Asylum Seeker Escapes Jail, Despite Benefit Fraud

The case of benefit fraudster Linda Okungbowa is a complicated one, but thankfully one with a happy ending. Lisa arrived in the UK in 2004 after she was brought over by traffickers, hoping to start work in the UK as a nurse. The traffickers demandedpayment for helping her begin a new life in the UK and so Lisa had no choice but to falsely claim benefits under a fake name to give them the money they demanded. Although jailed for 8 months in 2011 for claiming over £70, 000 worth of benefits illegally, whilst working under a fake name, Linda has been spared jail for a second time in an ‘amazing act of mercy.’ The 36-year-old mother of three came to Britain innocently thinking she would be given the opportunity to train as a doctor, with every intention of making an honest living. Instead, she became trapped in a cycle of debt that she owed to criminals, and turned to desperate measures for a way out. www.hmrctalk.co.uk

Sick criminals continued to increase the amount that Okungbowa owed to them for getting her over to the UK, and even began to threaten her family back in Nigeria, so benefit fraud seemed like her only option. The judge took this into consideration when deciding to waiver her prison sentence, and was also pleased to note that there was little chance of her falling back into further crime due to finding the support of Sheffield churchgoers. The Sheffield community have offered Linda the support she needs to get onto the straight and narrow and avoid the people that once took advantage of her position. Despite working many jobs to try and afford the ever increasing re-payments she owed, the family became more and more destitute, with her and her children having to walk the 12 mile trip to school due to not being able to afford bus fare. The normal prison sentence for such severe benefit fraud was suspended, as the judge heard of Linda’s circumstances. Amongst the benefits, Okungbowa had falsely claimed £26, 201. 56 in working and child tax credits to see her family through.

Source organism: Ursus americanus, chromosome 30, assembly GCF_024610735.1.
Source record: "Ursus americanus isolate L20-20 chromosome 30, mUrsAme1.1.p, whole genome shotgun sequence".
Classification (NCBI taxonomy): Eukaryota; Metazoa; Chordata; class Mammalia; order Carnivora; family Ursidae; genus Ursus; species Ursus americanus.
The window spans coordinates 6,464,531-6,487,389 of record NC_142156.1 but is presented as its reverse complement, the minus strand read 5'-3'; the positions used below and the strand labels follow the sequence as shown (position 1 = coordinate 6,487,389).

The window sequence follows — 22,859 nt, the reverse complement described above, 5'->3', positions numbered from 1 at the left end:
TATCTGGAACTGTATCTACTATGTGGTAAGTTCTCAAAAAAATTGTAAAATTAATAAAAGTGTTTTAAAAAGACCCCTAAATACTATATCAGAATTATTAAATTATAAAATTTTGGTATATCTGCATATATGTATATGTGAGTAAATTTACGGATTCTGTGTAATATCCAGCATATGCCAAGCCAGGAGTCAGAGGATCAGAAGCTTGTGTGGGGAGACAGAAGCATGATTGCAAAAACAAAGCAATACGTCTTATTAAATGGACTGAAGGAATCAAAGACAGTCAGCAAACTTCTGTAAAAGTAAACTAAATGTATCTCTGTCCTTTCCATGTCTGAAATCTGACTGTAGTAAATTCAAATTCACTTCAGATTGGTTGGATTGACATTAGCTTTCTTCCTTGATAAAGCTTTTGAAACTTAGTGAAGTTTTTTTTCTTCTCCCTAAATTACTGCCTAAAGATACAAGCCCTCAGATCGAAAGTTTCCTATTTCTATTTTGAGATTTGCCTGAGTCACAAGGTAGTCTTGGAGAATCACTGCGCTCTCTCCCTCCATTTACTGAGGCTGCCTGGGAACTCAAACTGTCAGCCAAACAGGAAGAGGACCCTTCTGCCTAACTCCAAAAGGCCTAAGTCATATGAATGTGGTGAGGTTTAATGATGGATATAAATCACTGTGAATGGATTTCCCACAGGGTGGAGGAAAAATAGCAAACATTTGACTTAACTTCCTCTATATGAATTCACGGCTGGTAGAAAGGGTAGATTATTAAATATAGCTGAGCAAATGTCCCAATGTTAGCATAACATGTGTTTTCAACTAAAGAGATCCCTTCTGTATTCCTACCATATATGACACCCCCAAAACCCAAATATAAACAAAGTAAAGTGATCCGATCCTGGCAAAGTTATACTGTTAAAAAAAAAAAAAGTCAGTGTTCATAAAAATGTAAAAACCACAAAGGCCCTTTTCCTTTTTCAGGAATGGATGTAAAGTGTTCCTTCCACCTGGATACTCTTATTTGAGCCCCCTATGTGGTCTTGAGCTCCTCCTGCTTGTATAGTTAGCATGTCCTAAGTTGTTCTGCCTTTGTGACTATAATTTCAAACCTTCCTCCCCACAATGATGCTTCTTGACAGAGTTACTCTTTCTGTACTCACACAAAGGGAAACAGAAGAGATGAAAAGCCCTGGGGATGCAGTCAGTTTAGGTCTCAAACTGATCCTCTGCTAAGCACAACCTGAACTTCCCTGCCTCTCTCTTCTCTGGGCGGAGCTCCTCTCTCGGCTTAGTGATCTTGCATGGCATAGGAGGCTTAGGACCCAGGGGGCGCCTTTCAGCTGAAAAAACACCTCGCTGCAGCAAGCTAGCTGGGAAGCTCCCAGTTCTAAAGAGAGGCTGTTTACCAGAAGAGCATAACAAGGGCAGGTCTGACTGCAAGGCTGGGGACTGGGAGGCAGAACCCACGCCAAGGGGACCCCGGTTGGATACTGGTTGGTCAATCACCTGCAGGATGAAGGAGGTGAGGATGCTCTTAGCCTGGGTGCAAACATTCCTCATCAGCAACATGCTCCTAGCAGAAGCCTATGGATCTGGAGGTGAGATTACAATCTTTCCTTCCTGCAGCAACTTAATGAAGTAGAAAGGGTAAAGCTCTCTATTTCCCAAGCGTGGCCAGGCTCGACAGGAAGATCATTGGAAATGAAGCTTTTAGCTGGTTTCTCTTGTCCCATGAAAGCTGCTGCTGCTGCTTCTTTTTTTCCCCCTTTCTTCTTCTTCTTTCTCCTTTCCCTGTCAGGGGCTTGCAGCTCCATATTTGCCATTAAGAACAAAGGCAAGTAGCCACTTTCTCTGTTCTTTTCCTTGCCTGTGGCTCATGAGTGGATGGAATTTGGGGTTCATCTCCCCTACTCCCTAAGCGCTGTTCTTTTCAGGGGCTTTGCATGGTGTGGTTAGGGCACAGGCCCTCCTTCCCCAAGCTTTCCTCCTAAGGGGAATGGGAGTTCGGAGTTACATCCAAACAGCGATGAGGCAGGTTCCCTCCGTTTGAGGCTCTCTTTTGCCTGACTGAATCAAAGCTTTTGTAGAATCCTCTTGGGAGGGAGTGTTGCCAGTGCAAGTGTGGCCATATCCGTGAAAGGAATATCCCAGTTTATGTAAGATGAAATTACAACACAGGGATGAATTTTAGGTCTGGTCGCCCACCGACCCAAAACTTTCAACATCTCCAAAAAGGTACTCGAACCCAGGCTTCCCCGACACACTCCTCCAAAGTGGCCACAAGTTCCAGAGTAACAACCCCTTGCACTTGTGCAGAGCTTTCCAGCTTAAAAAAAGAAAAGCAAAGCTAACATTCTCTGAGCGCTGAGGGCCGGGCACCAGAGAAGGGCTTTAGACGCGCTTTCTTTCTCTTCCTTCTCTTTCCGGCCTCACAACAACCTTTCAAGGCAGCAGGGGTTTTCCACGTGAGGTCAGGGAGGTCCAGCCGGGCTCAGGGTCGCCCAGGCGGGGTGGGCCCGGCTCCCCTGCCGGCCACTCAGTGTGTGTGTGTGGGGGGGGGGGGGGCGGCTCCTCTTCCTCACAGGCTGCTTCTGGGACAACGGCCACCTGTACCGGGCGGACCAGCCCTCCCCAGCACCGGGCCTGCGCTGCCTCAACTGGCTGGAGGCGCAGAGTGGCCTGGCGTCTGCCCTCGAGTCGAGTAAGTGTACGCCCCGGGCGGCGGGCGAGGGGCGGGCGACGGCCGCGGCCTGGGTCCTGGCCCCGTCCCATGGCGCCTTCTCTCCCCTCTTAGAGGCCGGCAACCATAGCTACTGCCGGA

Linda knew that several jobs were her only way of paying what she owed, and worked in different care jobs. She took on the identity of a female friend in London and asked if the money could be paid into her bank account, who then transferred her wages to Linda, she told the company she could not provide her own bank details due to being in a significant amount of debt and she needed to survive on her wages. As a result the DWP were unaware of her employment. With the support from the local community, Linda Okungbowa now has the trust of the court that she is not going to re-offend and instead is going to turn her life around. She was influenced badly by people she came into contact with, but now she has the right kind of support to get on track. Linda’s sentence has been suspended and she will be tried again in court.